On security front, international peacekeepers can provide a buffer, but credible local security forces – both defense forces and polices – must quickly take over to provide stability, normalcy `and rule of law to everyday life.   International support for security sector reform is essential to ensure that forces are well-trained, disciplined, and adequately paid so that they do not abuse the populations they are supposed to protect. There must be effective programs to disarm, demobilise, and reintegrate ex-combatants, including militias.  Civilian populations must be disarmed, and child soldiers must put down their AK-47s and pick up schoolbooks.  

The second challenge is to restore a legitimate political framework. We must help build credible governance at national and local levels; transform armed movements into political parties; and ensure that effective legislatures and judiciaries counter-balance the power of the executive, which grows during conflict periods.  The quick-fix of creating a government of national unity including all competing forces is rarely a viable long-term solution.  Similarly, the premature holding of elections can create a winner-take-all power dispensation that is itself a prelude to new conflict from disempowered minorities.  A culture of accountability and transparency must emerge in government, along with an effective system to protect human rights.  Decentralization and local empowerment must be balanced against need for strong central authority in fragile states.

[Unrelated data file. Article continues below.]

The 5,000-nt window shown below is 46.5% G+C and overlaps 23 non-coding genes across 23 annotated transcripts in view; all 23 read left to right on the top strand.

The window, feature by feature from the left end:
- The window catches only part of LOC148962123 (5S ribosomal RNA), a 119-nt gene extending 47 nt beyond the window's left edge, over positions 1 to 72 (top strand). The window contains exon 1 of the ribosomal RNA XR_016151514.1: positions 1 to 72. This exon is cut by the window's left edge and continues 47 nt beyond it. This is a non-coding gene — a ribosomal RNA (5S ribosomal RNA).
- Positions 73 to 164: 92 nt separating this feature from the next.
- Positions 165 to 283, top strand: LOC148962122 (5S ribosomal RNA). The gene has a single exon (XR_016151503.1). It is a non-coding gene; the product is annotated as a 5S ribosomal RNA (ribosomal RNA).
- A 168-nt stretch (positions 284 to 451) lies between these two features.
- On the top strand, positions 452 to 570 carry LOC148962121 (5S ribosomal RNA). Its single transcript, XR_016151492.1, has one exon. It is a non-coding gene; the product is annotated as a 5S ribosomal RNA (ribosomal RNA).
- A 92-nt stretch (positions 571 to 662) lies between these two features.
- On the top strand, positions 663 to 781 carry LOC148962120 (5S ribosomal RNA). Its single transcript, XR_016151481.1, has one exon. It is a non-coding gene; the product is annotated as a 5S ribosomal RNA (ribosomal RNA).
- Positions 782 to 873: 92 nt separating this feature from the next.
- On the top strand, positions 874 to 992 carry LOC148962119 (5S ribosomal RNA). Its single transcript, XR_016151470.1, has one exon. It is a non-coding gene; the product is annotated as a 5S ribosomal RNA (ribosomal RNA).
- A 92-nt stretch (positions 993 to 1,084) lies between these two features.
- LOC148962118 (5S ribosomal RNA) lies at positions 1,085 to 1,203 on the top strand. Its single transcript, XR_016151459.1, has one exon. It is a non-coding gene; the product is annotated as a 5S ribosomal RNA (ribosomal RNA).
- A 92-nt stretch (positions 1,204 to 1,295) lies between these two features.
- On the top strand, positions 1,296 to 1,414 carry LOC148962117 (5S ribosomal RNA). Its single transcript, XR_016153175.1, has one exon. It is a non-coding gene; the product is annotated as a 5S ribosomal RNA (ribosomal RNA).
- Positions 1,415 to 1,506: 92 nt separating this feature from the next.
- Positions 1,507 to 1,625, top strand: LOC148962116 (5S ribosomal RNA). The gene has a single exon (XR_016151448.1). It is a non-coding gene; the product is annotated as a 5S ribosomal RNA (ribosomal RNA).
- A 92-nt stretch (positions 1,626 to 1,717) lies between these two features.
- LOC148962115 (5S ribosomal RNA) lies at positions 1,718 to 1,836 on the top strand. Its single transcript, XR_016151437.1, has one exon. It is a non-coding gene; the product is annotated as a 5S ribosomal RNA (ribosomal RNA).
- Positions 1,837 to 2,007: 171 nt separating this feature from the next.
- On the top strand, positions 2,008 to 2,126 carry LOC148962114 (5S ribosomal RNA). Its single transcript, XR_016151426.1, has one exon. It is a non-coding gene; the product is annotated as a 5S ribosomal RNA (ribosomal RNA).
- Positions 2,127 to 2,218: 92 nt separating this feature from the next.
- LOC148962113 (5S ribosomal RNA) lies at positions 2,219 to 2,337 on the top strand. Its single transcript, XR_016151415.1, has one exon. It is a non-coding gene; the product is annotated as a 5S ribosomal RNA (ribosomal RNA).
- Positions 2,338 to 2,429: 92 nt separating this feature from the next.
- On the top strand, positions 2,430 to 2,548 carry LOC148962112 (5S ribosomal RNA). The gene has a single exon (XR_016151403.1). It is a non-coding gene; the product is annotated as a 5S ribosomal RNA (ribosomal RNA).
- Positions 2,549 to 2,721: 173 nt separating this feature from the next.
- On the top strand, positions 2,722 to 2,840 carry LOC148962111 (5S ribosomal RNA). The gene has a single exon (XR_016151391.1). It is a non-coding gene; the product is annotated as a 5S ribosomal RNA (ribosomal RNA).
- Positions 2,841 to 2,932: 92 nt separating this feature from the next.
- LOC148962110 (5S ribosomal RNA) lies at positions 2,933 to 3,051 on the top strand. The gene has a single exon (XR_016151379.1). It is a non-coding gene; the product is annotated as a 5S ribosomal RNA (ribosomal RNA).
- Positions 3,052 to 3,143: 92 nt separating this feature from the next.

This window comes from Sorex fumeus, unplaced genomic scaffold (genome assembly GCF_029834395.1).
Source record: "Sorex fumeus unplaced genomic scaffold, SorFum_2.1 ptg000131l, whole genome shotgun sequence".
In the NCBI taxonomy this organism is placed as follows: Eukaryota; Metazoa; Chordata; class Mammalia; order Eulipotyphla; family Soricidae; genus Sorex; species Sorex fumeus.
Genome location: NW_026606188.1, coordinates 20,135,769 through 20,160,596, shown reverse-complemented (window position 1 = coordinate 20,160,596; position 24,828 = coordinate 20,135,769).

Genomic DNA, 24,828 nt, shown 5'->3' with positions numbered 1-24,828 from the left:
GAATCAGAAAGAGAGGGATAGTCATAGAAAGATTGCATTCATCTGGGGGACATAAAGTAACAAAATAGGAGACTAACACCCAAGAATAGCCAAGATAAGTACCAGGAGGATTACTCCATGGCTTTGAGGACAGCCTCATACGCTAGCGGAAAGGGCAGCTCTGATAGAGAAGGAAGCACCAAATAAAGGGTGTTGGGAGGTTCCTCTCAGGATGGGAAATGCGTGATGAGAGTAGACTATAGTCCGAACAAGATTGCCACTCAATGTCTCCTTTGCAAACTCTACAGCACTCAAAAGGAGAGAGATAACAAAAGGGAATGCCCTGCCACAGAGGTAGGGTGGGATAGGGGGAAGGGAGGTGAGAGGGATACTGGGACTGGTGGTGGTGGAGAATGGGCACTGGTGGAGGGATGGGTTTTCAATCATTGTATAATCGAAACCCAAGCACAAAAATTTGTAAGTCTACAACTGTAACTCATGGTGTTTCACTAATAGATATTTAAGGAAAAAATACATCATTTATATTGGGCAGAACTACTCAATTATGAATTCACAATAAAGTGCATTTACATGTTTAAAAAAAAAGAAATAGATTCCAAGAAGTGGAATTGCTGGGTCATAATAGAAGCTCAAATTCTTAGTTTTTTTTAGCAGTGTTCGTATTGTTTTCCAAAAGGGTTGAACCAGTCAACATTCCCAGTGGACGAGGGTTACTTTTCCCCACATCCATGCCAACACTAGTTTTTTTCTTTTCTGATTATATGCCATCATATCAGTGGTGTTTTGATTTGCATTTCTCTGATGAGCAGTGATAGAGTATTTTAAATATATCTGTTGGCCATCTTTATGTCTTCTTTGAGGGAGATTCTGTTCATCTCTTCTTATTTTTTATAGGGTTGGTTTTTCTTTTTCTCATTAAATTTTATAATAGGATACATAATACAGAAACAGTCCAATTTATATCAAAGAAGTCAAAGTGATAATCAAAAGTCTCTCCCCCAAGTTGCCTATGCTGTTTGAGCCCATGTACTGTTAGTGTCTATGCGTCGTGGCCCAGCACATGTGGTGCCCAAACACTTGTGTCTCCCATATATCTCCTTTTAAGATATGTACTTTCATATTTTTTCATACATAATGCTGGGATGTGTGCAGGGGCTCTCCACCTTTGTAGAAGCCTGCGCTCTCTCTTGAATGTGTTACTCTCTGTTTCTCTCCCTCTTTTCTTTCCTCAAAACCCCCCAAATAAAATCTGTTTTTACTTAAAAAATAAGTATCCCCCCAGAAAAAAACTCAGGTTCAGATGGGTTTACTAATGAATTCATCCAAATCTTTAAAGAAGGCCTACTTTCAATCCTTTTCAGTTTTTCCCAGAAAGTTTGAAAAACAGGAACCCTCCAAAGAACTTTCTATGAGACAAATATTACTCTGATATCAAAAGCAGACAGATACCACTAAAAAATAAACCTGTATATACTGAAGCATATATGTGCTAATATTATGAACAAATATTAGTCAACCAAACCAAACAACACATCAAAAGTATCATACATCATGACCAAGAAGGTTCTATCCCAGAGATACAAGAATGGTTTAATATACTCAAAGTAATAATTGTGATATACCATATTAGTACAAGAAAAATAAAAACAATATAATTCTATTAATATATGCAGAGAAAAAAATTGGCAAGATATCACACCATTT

Economic renewal is often defined in strictly physical terms as the rebuilding of roads, clinics, schools, power grids, and houses.  In truth, long-term development means reviving agriculture, creating conditions needed to attract local and foreign investment, ensuring greater equality in income distribution, and creating jobs.  In societies facing massive youth unemployment, it is little surprise that renegade leaders have lured disaffected young people with a siren song that offers quick if venal empowerment.